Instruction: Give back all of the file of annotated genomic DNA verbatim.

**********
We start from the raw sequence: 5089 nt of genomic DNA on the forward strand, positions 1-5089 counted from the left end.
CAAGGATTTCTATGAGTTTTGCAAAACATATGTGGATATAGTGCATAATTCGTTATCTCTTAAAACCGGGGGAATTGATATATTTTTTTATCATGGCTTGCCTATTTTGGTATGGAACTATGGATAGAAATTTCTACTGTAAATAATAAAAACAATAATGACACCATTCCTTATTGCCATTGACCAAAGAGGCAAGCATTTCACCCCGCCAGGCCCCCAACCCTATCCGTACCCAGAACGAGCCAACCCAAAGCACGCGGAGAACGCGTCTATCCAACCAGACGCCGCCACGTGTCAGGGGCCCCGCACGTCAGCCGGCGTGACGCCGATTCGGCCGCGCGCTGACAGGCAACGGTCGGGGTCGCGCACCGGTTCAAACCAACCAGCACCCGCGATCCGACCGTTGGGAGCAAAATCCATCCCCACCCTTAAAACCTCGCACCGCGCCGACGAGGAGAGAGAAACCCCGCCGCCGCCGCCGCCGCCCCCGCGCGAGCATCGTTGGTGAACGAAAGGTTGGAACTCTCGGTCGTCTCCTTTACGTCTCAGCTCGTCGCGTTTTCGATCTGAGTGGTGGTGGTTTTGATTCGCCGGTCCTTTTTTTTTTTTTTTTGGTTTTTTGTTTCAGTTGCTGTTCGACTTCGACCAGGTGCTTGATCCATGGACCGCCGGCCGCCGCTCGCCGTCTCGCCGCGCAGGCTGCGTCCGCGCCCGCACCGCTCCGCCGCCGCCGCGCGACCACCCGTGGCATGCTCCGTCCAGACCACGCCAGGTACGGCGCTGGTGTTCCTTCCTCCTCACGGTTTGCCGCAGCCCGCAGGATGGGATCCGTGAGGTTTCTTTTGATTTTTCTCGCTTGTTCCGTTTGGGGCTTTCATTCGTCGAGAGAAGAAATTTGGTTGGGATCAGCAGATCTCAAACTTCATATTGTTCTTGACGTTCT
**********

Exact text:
We start from the raw sequence: 5089 nt of genomic DNA on the forward strand, positions 1-5089 counted from the left end.
CAAGGATTTCTATGAGTTTTGCAAAACATATGTGGATATAGTGCATAATTCGTTATCTCTTAAAACCGGGGGAATTGATATATTTTTTTATCATGGCTTGCCTATTTTGGTATGGAACTATGGATAGAAATTTCTACTGTAAATAATAAAAACAATAATGACACCATTCCTTATTGCCATTGACCAAAGAGGCAAGCATTTCACCCCGCCAGGCCCCCAACCCTATCCGTACCCAGAACGAGCCAACCCAAAGCACGCGGAGAACGCGTCTATCCAACCAGACGCCGCCACGTGTCAGGGGCCCCGCACGTCAGCCGGCGTGACGCCGATTCGGCCGCGCGCTGACAGGCAACGGTCGGGGTCGCGCACCGGTTCAAACCAACCAGCACCCGCGATCCGACCGTTGGGAGCAAAATCCATCCCCACCCTTAAAACCTCGCACCGCGCCGACGAGGAGAGAGAAACCCCGCCGCCGCCGCCGCCGCCCCCGCGCGAGCATCGTTGGTGAACGAAAGGTTGGAACTCTCGGTCGTCTCCTTTACGTCTCAGCTCGTCGCGTTTTCGATCTGAGTGGTGGTGGTTTTGATTCGCCGGTCCTTTTTTTTTTTTTTTTGGTTTTTTGTTTCAGTTGCTGTTCGACTTCGACCAGGTGCTTGATCCATGGACCGCCGGCCGCCGCTCGCCGTCTCGCCGCGCAGGCTGCGTCCGCGCCCGCACCGCTCCGCCGCCGCCGCGCGACCACCCGTGGCATGCTCCGTCCAGACCACGCCAGGTACGGCGCTGGTGTTCCTTCCTCCTCACGGTTTGCCGCAGCCCGCAGGATGGGATCCGTGAGGTTTCTTTTGATTTTTCTCGCTTGTTCCGTTTGGGGCTTTCATTCGTCGAGAGAAGAAATTTGGTTGGGATCAGCAGATCTCAAACTTCATATTGTTCTTGACGTTCT